Karzai seeks to curb Nato strikes

Angered by civilian casualties, Afghan President Hamid Karzai said today that he will no longer allow Nato air strikes on houses.

Angered by civilian casualties, Afghan President Hamid Karzai said today that he will no longer allow Nato air strikes on houses.

It is his strongest statement yet against strikes that the military alliance says are key to its war on Taliban insurgents.

The president’s remarks follow a recent strike which mistakenly killed a group of children and women in southern Helmand province. He said it would be the last.

“From this moment, air strikes on the houses of people are not allowed,” he told reporters in Kabul.

Nato said it never carries out such strikes without Afghan government co-ordination and approval. A spokesman for Nato forces in Afghanistan said they will review their procedures for air strikes given Mr Karzai’s statement but did not say that it would force any immediate change in tactics.

“In the days and weeks ahead we will co-ordinate very closely with President Karzai to ensure that his intent is met,” spokeswoman Major Sunset Belinsky said.

If Mr Karzai holds to what sounds like an order to international troops to abandon strikes, it could bring the Afghan government in direct conflict with its international allies.

“Coalition forces constantly strive to reduce the chance of civilian casualties and damage to structures, but when the insurgents use civilians as a shield and put our forces in a position where their only option is to use air strikes, then they will take that option,” Maj Belinsky said.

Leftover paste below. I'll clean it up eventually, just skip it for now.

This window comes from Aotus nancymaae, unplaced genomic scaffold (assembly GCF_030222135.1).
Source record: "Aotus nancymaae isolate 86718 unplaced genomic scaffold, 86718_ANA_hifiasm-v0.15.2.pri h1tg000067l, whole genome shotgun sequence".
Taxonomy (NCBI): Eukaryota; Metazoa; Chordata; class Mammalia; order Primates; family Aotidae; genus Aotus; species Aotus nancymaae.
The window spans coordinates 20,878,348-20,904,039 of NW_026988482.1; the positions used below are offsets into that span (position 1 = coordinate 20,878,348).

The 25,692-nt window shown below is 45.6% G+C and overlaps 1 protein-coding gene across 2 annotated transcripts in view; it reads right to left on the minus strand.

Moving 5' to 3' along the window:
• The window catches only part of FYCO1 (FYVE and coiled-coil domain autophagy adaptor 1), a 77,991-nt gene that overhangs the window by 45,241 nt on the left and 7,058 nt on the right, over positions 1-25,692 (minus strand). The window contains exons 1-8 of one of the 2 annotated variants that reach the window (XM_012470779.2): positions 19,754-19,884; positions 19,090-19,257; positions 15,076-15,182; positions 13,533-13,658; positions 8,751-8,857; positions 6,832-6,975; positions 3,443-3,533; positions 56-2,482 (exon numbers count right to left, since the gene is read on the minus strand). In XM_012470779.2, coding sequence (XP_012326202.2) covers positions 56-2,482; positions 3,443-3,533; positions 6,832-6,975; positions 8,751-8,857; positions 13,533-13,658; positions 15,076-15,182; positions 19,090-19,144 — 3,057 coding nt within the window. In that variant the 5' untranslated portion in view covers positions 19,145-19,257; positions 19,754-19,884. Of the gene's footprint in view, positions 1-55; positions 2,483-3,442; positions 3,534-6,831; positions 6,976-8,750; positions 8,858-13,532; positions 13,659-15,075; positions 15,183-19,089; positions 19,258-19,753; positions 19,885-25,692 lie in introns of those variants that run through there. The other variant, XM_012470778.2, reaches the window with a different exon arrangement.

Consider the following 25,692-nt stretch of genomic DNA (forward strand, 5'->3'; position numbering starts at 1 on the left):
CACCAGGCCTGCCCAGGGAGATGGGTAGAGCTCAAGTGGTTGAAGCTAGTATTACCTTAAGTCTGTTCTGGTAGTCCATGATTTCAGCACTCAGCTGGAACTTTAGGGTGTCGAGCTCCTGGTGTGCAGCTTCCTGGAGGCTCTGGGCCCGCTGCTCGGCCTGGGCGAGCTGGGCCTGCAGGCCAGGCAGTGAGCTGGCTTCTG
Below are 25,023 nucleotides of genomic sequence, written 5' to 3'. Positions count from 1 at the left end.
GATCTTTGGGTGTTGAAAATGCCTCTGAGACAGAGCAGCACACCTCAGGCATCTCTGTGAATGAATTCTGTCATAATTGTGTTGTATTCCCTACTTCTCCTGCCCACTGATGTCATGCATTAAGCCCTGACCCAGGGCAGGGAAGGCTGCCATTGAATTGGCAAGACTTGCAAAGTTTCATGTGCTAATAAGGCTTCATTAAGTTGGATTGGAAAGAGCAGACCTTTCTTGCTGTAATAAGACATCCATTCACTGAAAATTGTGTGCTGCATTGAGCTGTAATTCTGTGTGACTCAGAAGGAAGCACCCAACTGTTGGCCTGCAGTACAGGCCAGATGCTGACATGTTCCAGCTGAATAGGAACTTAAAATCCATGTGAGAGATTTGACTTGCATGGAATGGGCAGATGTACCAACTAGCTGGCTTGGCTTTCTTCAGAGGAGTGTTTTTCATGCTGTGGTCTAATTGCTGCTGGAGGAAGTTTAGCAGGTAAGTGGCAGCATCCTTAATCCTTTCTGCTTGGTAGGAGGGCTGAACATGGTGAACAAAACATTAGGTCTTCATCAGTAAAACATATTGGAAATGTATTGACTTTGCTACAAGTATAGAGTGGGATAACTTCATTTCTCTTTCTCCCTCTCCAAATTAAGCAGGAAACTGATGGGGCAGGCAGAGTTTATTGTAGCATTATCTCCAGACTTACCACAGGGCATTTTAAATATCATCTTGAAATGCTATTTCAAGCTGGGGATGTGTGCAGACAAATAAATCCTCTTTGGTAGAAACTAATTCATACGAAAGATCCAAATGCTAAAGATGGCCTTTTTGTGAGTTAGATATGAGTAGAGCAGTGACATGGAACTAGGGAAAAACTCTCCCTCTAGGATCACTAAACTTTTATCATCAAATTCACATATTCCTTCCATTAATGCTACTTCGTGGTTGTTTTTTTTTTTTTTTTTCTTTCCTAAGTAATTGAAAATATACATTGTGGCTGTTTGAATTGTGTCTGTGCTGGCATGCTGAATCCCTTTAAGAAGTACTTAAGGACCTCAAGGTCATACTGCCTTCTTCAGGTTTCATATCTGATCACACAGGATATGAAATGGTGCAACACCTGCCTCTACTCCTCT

It is unclear if Mr Karzai has the power to order an end to such strikes.

Nato and American forces are in Afghanistan under a United Nations mandate which expires in October. The United States is negotiating an agreement with the Afghan government on the future presence of its forces in the country, but this has already become contentious, with Mr Karzai declaring that he will put strict controls on how US troops conduct themselves in his country.

“The Afghan people can no longer tolerate these attacks,” he told reporters at the presidential palace.

He issued a veiled threat: “The Afghan people will be forced to take action.” He did not, however, say what this action would be.

“We want it to be clear that they are working in a sovereign nation,” Mr Karzai added.

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